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Results Found (4), Result Page (1 of 1)
Search Aspect ( Old House )
Location - Leeds & District

[1]
Lower Town Street no. 112, Killingbeck Yard (Bramley)
Black & White image21st March 1960 View of number 112 Lower Town Street situated at the junction with Killingbeck Yard, the premises of Cyril Exelby, electrical contractor who also had a shop selling electrical goods at number 100. The building seen here became Grade II listed in 1972 and is known as The Old House. It is a small timber framed house built on two storeys and dates from 1600. The building was altered in the nineteenth and twentieth centuries and the outer walls were rebuilt in coursed rubble stone. It is a very rare example of pre-industrial building. Surrounding property has been demolished since this photograph was taken.
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[2]
Lower Town Street, no.112 (Bramley) (2 comments)
Black & White imageUndated. View of no.112 Lower Town Street by the junction with Killingbeck Yard. Known as the Old House, this Grade II listed building dates from around 1600 and is occupied here by an antiques shop. A two-storey timber-framed cottage, it was altered in the 19th and 20th centuries with the outer walls rebuilt in course rubble stone. It escaped demolition when much of the surrounding area was redeveloped in the 1970s and is a rare example of a pre-industrial building.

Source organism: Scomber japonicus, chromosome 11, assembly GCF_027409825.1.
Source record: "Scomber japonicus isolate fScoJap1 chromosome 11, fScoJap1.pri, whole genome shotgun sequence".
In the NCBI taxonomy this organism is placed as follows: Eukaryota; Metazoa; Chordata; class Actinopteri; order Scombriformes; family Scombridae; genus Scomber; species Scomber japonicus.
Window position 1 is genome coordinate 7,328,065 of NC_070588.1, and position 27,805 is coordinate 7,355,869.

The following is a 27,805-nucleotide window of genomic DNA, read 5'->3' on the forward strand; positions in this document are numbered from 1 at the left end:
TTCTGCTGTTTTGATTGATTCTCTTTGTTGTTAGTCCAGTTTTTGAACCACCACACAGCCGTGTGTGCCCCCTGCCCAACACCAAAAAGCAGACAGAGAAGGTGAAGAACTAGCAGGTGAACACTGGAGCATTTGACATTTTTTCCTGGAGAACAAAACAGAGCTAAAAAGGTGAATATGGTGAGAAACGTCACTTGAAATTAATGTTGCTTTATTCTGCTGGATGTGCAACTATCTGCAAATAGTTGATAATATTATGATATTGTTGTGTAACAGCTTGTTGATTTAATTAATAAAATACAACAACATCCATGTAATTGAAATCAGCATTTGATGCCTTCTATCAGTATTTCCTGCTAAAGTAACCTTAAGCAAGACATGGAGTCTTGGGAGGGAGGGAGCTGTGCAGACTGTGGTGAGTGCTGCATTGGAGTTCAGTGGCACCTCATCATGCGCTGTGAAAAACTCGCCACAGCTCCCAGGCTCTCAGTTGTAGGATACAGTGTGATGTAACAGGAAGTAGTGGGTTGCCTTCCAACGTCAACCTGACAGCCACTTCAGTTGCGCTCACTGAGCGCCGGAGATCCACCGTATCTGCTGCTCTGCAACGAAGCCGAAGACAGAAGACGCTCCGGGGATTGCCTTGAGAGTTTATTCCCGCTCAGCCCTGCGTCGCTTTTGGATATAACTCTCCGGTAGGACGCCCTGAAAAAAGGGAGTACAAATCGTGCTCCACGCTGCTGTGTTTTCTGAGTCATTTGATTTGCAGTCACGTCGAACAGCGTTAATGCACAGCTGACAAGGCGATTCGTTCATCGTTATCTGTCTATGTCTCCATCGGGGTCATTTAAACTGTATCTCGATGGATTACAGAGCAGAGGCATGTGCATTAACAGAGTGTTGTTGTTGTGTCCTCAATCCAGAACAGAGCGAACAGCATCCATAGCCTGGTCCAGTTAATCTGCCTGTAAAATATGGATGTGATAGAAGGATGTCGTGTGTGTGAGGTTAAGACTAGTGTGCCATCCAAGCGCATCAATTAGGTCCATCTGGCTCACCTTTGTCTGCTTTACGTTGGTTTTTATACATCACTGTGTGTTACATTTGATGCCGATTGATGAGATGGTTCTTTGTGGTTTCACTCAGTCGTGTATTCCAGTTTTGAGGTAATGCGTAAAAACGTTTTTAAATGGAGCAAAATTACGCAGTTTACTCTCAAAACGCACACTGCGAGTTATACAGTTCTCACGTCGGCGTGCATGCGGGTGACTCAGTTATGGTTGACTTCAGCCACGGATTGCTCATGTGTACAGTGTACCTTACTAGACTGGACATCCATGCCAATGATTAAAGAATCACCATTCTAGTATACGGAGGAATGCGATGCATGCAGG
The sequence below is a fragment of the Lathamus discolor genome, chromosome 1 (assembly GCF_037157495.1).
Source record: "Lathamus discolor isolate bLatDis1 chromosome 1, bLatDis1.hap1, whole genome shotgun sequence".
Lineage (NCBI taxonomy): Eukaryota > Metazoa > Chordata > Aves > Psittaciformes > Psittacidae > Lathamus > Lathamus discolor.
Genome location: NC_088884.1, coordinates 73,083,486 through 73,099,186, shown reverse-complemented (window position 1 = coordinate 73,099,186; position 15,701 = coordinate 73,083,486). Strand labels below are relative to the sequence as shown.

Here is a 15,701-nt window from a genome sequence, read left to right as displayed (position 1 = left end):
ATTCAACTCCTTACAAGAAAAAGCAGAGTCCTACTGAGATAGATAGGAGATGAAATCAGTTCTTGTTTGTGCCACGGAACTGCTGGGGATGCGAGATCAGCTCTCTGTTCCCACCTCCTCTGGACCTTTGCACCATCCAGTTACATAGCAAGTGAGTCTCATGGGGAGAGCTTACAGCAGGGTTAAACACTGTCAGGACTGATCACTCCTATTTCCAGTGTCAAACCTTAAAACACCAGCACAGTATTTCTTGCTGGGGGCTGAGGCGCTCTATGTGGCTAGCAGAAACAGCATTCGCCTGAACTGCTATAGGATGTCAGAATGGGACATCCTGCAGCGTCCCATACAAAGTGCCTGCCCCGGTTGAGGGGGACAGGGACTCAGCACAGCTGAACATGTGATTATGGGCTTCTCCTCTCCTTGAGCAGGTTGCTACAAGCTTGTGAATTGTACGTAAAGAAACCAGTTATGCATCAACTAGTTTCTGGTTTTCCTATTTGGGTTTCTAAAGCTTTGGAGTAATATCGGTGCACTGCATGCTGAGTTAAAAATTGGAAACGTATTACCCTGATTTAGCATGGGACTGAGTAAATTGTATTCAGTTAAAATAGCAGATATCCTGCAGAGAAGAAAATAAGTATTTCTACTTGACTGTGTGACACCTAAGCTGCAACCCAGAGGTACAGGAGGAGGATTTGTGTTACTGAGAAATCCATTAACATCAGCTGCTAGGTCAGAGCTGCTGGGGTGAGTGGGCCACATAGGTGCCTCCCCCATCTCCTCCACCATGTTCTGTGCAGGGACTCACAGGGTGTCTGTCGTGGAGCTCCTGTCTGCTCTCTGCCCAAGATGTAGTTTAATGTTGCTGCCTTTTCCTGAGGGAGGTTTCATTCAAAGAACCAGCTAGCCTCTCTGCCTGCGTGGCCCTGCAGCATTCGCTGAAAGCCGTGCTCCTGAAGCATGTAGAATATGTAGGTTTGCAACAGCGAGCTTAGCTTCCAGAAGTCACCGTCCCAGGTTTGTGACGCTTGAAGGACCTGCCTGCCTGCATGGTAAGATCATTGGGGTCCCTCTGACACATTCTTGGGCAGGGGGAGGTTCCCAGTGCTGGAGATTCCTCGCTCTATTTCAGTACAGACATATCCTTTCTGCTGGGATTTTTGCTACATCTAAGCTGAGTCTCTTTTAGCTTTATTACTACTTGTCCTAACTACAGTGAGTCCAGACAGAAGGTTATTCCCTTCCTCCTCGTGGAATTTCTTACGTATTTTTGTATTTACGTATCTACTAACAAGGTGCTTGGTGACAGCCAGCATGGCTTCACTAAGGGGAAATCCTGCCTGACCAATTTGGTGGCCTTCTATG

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[3]
Lower Town Street, no.112 (Bramley) (3 comments)
Black & White imageUndated. View of an antiques shop at no.112 Lower Town Street, by the junction with Killingbeck Yard. Known as the Old House, this Grade II listed building has survived the building of a council estate all around it. Dating from about 1600 it is a rare example of a pre-industrial building which is still in existence today (2010). Flats in the background are in Snowden Vale and Snowden Lawn.
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[4]
Lower Town Street, nos.96-112 (Bramley) (2 comments)
Black & White imageUndated. View shows Lower Town Street in the process of redevelopment. Buildings in the foreground have been demolished in preparation for the construction of the Rossefield estate. On the far side of the road are (from right) nos.96 to 112. 96 to 110 are also scheduled for demolition (these include the premises of William Witts, printer and publisher, and F.J. Rogers Ltd., organ pipe manufacturers) to be replaced by the Snowden estate. No.112, however, known as the Old House, was spared demolition and this now stands alone amidst the council estate. It is a listed building dating back to about 1600.
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